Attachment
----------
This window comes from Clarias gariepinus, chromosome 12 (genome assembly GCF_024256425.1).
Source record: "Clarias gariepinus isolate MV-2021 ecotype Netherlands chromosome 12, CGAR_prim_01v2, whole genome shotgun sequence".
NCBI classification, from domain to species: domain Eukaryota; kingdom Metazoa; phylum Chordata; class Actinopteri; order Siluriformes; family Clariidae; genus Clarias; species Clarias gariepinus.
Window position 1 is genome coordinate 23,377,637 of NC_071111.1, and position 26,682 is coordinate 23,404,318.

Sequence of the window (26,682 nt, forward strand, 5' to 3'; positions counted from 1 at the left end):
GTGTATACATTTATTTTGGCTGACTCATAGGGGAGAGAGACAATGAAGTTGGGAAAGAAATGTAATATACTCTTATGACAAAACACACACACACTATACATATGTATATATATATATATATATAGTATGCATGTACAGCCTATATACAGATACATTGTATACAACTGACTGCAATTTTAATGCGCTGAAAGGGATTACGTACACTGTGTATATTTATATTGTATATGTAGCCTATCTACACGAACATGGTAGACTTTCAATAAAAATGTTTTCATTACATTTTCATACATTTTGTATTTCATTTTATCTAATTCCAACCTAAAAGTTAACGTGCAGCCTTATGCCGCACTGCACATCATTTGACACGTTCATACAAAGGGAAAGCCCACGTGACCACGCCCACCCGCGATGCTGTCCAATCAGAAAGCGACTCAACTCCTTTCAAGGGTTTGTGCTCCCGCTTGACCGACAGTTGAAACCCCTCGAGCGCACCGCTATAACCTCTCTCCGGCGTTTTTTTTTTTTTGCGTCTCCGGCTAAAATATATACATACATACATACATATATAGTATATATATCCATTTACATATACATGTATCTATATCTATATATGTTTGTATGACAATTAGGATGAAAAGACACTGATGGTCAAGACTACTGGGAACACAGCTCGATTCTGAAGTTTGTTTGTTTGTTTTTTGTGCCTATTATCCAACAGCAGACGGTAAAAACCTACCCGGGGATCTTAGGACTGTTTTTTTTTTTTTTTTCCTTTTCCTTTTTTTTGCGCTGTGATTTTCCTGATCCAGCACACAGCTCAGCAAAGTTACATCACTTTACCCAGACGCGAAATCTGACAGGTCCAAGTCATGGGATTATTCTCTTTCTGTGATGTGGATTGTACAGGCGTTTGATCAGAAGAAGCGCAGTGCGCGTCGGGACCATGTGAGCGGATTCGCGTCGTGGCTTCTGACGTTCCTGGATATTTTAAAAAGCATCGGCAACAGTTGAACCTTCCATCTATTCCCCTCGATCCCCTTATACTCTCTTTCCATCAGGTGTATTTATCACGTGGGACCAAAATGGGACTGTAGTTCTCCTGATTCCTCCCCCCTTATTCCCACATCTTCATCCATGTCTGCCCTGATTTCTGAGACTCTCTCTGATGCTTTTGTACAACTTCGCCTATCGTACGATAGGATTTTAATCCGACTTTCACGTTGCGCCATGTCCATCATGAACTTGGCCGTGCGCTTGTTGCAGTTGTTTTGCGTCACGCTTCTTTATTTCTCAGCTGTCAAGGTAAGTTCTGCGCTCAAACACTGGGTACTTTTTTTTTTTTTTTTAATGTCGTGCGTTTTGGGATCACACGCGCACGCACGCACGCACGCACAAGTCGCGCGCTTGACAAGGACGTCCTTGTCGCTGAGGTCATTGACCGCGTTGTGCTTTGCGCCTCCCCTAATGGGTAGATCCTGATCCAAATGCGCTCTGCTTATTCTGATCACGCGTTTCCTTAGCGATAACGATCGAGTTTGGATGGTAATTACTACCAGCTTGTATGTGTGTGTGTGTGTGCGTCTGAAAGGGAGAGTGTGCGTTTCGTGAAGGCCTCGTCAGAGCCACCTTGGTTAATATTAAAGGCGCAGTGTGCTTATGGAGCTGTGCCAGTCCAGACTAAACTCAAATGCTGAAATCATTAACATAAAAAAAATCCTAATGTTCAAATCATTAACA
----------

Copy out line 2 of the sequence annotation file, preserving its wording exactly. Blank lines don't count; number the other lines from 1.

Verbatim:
Source record: "Clarias gariepinus isolate MV-2021 ecotype Netherlands chromosome 12, CGAR_prim_01v2, whole genome shotgun sequence".